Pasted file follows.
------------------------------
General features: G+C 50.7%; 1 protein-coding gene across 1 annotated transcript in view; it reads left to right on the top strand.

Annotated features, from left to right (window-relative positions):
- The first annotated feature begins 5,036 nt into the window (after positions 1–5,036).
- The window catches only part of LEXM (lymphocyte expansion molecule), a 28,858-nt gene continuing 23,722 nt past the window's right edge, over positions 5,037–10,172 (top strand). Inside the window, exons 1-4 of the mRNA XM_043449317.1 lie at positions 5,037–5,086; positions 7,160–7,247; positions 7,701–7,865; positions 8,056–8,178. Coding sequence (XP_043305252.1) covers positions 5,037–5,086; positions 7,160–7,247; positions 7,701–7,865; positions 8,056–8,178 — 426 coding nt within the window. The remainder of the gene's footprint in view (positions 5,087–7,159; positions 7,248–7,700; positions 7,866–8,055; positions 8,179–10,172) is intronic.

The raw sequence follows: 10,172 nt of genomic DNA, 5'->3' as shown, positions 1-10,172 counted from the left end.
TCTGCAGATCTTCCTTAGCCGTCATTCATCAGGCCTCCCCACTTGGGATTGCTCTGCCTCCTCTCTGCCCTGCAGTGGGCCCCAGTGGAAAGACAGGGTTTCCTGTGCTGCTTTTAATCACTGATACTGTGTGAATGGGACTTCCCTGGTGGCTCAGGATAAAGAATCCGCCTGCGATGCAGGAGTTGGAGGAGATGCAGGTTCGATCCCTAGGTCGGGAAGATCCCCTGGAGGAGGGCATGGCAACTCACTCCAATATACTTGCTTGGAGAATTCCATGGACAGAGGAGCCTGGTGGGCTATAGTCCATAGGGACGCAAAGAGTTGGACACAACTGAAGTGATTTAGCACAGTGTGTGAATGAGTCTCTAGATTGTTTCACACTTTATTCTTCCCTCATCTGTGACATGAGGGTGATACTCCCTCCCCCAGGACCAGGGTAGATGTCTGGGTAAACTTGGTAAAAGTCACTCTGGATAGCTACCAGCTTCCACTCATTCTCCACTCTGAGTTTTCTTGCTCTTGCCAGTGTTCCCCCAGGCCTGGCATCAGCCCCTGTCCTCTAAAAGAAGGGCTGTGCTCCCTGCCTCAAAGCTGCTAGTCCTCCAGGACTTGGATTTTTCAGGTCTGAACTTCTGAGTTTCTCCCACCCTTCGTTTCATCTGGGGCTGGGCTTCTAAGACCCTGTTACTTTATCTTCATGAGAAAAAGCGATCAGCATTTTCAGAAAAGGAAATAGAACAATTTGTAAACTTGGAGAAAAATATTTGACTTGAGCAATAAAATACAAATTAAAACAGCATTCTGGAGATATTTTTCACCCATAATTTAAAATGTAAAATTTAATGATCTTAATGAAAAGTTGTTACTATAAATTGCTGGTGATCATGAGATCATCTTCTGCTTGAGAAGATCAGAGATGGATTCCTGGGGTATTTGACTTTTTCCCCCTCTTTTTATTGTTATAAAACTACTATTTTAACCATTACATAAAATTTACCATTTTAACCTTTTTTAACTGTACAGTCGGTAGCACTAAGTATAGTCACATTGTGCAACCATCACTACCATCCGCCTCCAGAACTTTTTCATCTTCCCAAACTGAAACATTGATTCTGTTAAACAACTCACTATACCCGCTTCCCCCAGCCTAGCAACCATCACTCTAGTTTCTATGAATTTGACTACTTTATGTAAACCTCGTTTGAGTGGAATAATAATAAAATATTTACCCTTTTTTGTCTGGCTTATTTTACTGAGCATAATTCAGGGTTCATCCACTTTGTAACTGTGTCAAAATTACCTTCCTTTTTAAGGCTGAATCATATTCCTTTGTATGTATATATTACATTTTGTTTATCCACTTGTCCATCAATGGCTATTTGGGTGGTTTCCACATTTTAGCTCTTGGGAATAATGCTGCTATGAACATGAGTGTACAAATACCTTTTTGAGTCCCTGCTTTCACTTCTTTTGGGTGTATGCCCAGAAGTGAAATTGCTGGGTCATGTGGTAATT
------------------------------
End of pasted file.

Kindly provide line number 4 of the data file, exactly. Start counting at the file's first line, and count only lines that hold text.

- The window catches only part of LEXM (lymphocyte expansion molecule), a 28,858-nt gene continuing 23,722 nt past the window's right edge, over positions 5,037–10,172 (top strand). Inside the window, exons 1-4 of the mRNA XM_043449317.1 lie at positions 5,037–5,086; positions 7,160–7,247; positions 7,701–7,865; positions 8,056–8,178. Coding sequence (XP_043305252.1) covers positions 5,037–5,086; positions 7,160–7,247; positions 7,701–7,865; positions 8,056–8,178 — 426 coding nt within the window. The remainder of the gene's footprint in view (positions 5,087–7,159; positions 7,248–7,700; positions 7,866–8,055; positions 8,179–10,172) is intronic.